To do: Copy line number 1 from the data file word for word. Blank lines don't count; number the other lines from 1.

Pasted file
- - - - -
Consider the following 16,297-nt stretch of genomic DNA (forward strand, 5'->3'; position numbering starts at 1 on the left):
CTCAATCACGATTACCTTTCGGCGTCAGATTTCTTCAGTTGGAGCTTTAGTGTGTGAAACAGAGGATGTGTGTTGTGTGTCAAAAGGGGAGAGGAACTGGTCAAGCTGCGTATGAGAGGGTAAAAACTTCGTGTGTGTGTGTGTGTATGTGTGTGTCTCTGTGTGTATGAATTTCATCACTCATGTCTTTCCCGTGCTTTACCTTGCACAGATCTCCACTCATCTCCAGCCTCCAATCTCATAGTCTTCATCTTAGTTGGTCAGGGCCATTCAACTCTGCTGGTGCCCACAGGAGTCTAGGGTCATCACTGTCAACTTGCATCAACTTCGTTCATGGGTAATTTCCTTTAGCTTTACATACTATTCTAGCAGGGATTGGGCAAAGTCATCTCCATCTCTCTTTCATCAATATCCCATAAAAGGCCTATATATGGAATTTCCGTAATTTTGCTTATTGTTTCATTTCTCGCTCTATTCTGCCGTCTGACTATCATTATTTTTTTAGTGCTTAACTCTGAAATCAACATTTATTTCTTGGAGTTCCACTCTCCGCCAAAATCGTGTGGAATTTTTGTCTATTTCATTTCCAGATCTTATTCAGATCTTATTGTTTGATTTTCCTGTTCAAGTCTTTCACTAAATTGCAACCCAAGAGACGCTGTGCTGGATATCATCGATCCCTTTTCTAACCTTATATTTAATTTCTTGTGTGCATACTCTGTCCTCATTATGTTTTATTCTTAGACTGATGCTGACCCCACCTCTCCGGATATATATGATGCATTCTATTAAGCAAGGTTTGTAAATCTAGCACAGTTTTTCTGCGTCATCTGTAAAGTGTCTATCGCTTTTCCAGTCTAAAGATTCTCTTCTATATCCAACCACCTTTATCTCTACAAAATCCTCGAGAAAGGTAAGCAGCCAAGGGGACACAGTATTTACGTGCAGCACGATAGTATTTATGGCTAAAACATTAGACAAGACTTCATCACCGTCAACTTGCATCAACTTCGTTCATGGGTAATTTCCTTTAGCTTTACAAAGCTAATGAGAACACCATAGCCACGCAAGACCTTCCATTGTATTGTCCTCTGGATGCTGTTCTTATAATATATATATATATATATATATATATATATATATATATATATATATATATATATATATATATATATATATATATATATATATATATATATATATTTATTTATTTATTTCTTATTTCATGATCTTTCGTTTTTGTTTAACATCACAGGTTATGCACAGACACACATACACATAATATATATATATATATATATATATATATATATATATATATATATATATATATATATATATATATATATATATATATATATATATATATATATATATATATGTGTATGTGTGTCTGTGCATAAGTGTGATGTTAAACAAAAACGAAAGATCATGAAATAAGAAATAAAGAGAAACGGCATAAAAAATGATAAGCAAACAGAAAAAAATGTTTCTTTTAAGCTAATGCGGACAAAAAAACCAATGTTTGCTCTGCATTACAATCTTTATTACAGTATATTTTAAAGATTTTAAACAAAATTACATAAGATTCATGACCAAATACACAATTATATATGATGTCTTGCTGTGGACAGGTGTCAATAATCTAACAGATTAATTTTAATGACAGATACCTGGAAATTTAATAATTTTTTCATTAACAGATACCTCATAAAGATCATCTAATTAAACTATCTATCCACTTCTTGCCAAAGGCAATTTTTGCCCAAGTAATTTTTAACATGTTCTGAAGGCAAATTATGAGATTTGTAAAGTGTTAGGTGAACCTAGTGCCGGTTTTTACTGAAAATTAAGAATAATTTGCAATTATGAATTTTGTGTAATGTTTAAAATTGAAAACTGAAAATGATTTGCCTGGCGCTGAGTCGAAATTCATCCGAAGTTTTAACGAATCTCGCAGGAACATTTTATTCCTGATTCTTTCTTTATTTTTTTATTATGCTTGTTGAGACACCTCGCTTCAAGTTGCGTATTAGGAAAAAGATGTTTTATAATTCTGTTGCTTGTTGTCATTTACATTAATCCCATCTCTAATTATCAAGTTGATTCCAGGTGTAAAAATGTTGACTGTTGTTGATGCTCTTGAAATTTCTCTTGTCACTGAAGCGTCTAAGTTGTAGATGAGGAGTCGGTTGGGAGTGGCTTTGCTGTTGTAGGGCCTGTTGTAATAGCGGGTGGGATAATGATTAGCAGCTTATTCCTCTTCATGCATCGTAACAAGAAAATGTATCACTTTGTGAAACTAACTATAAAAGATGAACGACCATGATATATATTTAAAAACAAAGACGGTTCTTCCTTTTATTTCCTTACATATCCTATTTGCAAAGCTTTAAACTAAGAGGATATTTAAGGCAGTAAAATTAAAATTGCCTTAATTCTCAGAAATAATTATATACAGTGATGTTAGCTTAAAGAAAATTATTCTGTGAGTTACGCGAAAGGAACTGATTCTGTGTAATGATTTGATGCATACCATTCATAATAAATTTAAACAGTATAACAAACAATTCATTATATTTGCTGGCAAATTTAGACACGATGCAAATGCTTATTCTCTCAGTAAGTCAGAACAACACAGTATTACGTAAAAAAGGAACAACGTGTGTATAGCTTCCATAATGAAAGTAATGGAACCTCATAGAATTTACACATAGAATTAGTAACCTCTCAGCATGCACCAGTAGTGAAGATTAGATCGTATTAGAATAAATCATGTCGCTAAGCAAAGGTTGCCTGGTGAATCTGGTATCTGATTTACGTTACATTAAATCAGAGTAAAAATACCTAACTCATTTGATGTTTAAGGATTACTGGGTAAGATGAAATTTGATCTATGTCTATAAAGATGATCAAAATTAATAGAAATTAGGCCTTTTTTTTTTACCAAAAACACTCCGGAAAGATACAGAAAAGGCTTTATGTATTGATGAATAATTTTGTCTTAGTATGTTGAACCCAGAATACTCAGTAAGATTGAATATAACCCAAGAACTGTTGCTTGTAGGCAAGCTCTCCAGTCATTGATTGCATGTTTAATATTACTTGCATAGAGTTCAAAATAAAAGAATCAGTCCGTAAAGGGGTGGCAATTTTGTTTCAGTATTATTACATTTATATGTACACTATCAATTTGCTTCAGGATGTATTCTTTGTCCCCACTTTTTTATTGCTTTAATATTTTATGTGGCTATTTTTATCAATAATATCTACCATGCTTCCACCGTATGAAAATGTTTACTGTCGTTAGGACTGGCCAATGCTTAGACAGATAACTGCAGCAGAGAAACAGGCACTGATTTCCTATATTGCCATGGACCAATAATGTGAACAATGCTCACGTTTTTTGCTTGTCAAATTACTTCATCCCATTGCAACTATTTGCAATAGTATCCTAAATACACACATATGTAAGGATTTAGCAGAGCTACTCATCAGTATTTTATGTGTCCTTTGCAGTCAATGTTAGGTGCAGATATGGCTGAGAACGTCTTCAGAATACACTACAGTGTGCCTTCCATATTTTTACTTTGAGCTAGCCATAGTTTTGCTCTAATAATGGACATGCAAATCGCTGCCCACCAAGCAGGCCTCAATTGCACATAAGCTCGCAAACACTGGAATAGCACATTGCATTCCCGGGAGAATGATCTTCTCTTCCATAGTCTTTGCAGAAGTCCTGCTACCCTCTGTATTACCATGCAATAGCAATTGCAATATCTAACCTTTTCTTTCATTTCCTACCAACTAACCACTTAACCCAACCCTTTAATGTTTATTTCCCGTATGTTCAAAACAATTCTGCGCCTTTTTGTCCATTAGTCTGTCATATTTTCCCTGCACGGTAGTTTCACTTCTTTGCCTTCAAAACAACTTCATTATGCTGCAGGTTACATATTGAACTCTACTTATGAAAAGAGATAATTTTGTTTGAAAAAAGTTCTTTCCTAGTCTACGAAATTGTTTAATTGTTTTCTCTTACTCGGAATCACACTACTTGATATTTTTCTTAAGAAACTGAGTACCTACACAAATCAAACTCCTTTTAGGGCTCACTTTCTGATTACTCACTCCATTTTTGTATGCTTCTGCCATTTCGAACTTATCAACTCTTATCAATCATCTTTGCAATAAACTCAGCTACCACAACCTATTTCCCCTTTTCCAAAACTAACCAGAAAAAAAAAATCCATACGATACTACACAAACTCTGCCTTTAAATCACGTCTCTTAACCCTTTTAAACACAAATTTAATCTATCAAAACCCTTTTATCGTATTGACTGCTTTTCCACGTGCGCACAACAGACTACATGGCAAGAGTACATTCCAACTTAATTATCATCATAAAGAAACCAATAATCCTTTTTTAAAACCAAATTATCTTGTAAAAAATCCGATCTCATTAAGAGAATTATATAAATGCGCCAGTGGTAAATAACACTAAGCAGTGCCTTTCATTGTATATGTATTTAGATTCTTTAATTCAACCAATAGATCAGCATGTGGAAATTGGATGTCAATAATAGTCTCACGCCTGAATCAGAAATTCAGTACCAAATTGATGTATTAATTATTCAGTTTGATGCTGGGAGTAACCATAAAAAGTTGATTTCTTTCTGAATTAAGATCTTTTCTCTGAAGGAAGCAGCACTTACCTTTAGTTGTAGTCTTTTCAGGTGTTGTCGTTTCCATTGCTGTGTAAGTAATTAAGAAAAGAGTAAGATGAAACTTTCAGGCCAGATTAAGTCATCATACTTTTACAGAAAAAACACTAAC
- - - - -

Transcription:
Consider the following 16,297-nt stretch of genomic DNA (forward strand, 5'->3'; position numbering starts at 1 on the left):